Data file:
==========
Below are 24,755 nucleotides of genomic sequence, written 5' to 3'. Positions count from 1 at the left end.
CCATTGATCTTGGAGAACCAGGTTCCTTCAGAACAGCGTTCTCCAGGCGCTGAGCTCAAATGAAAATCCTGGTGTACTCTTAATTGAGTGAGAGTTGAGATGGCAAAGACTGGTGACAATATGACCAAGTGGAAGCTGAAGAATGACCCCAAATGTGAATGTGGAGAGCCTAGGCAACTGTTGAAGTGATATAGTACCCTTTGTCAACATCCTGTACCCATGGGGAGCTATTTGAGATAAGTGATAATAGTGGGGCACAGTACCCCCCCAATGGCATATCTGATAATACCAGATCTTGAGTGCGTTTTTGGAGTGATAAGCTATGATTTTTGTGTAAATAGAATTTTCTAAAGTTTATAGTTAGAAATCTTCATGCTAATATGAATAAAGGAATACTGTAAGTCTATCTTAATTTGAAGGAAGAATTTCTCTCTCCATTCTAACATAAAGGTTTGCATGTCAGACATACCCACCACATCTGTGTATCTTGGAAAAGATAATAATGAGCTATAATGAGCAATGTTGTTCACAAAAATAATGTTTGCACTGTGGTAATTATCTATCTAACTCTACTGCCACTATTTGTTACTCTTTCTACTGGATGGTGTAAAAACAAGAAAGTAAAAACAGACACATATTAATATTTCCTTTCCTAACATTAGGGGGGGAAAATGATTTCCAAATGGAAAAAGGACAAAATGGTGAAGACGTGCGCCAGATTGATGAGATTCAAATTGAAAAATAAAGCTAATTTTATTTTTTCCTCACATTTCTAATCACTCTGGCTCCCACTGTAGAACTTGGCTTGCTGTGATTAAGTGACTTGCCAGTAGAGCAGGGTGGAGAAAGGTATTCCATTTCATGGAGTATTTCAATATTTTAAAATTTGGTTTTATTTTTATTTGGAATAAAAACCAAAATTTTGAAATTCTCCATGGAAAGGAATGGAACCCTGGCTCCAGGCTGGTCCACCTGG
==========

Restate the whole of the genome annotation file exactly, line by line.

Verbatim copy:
Below are 24,755 nucleotides of genomic sequence, written 5' to 3'. Positions count from 1 at the left end.
CCATTGATCTTGGAGAACCAGGTTCCTTCAGAACAGCGTTCTCCAGGCGCTGAGCTCAAATGAAAATCCTGGTGTACTCTTAATTGAGTGAGAGTTGAGATGGCAAAGACTGGTGACAATATGACCAAGTGGAAGCTGAAGAATGACCCCAAATGTGAATGTGGAGAGCCTAGGCAACTGTTGAAGTGATATAGTACCCTTTGTCAACATCCTGTACCCATGGGGAGCTATTTGAGATAAGTGATAATAGTGGGGCACAGTACCCCCCCAATGGCATATCTGATAATACCAGATCTTGAGTGCGTTTTTGGAGTGATAAGCTATGATTTTTGTGTAAATAGAATTTTCTAAAGTTTATAGTTAGAAATCTTCATGCTAATATGAATAAAGGAATACTGTAAGTCTATCTTAATTTGAAGGAAGAATTTCTCTCTCCATTCTAACATAAAGGTTTGCATGTCAGACATACCCACCACATCTGTGTATCTTGGAAAAGATAATAATGAGCTATAATGAGCAATGTTGTTCACAAAAATAATGTTTGCACTGTGGTAATTATCTATCTAACTCTACTGCCACTATTTGTTACTCTTTCTACTGGATGGTGTAAAAACAAGAAAGTAAAAACAGACACATATTAATATTTCCTTTCCTAACATTAGGGGGGGAAAATGATTTCCAAATGGAAAAAGGACAAAATGGTGAAGACGTGCGCCAGATTGATGAGATTCAAATTGAAAAATAAAGCTAATTTTATTTTTTCCTCACATTTCTAATCACTCTGGCTCCCACTGTAGAACTTGGCTTGCTGTGATTAAGTGACTTGCCAGTAGAGCAGGGTGGAGAAAGGTATTCCATTTCATGGAGTATTTCAATATTTTAAAATTTGGTTTTATTTTTATTTGGAATAAAAACCAAAATTTTGAAATTCTCCATGGAAAGGAATGGAACCCTGGCTCCAGGCTGGTCCACCTGG